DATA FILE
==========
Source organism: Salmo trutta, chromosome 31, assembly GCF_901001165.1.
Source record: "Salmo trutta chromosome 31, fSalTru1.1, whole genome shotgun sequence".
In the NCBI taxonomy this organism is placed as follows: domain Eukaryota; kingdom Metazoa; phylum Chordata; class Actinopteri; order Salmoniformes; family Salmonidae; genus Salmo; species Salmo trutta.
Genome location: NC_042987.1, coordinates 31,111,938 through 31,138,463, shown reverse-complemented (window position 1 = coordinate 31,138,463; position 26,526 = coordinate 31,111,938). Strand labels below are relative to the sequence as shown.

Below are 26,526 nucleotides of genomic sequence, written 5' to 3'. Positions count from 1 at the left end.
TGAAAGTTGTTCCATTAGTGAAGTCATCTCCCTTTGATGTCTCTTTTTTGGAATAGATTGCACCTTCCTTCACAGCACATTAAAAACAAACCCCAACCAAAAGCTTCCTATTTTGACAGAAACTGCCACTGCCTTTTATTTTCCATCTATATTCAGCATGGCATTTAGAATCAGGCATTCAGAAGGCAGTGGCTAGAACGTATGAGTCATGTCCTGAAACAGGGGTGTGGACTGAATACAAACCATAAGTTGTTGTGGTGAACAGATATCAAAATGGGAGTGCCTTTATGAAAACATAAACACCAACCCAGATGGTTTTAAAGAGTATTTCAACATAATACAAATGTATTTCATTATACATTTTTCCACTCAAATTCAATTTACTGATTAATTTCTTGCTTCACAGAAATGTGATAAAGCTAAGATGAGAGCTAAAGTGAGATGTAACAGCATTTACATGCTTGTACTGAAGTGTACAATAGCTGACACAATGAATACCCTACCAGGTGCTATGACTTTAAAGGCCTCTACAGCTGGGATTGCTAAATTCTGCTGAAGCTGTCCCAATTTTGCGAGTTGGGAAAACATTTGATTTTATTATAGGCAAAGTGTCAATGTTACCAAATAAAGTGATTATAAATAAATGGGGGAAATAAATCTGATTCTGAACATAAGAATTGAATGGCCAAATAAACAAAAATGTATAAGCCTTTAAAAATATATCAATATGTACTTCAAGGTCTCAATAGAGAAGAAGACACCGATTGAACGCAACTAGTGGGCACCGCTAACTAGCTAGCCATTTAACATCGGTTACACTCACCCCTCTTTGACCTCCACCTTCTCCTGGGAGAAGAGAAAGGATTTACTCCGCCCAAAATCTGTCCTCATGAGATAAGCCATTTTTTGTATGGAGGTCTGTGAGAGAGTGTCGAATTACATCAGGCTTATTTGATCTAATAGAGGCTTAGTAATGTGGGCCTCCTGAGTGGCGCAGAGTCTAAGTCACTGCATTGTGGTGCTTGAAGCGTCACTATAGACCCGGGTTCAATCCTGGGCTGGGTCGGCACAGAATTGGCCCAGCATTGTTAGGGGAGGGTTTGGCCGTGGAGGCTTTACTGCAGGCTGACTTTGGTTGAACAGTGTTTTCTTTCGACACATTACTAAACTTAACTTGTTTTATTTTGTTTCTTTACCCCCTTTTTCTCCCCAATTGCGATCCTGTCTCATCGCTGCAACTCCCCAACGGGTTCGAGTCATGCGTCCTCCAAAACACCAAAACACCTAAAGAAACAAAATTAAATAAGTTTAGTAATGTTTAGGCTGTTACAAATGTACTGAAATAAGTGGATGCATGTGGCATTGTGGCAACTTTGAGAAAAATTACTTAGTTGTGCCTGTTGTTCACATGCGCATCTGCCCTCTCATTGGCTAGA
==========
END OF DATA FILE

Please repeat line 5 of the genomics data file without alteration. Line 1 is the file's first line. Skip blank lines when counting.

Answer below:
Below are 26,526 nucleotides of genomic sequence, written 5' to 3'. Positions count from 1 at the left end.